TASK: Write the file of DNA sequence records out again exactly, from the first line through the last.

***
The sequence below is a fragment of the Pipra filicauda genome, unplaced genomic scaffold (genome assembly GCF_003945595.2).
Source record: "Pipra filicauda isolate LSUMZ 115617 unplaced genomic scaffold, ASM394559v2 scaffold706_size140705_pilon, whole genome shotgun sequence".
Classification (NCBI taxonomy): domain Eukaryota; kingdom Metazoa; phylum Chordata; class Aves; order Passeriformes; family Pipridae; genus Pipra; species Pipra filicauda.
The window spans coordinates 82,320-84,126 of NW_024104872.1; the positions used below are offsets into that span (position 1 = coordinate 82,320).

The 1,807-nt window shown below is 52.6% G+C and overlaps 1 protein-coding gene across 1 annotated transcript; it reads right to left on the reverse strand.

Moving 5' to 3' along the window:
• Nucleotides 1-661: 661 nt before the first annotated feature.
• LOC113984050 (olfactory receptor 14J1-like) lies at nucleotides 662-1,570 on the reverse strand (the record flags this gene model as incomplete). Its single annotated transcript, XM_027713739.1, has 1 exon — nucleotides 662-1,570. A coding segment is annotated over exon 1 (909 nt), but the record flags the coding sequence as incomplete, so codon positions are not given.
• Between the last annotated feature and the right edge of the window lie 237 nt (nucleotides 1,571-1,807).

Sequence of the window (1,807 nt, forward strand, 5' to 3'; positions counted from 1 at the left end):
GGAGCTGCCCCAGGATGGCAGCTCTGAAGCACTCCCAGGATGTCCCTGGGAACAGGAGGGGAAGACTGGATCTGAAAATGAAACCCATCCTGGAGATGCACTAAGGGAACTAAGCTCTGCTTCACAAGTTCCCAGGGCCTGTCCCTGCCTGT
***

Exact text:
The sequence below is a fragment of the Pipra filicauda genome, unplaced genomic scaffold (genome assembly GCF_003945595.2).
Source record: "Pipra filicauda isolate LSUMZ 115617 unplaced genomic scaffold, ASM394559v2 scaffold706_size140705_pilon, whole genome shotgun sequence".
Classification (NCBI taxonomy): domain Eukaryota; kingdom Metazoa; phylum Chordata; class Aves; order Passeriformes; family Pipridae; genus Pipra; species Pipra filicauda.
The window spans coordinates 82,320-84,126 of NW_024104872.1; the positions used below are offsets into that span (position 1 = coordinate 82,320).

The 1,807-nt window shown below is 52.6% G+C and overlaps 1 protein-coding gene across 1 annotated transcript; it reads right to left on the reverse strand.

Moving 5' to 3' along the window:
• Nucleotides 1-661: 661 nt before the first annotated feature.
• LOC113984050 (olfactory receptor 14J1-like) lies at nucleotides 662-1,570 on the reverse strand (the record flags this gene model as incomplete). Its single annotated transcript, XM_027713739.1, has 1 exon — nucleotides 662-1,570. A coding segment is annotated over exon 1 (909 nt), but the record flags the coding sequence as incomplete, so codon positions are not given.
• Between the last annotated feature and the right edge of the window lie 237 nt (nucleotides 1,571-1,807).

Sequence of the window (1,807 nt, forward strand, 5' to 3'; positions counted from 1 at the left end):
GGAGCTGCCCCAGGATGGCAGCTCTGAAGCACTCCCAGGATGTCCCTGGGAACAGGAGGGGAAGACTGGATCTGAAAATGAAACCCATCCTGGAGATGCACTAAGGGAACTAAGCTCTGCTTCACAAGTTCCCAGGGCCTGTCCCTGCCTGT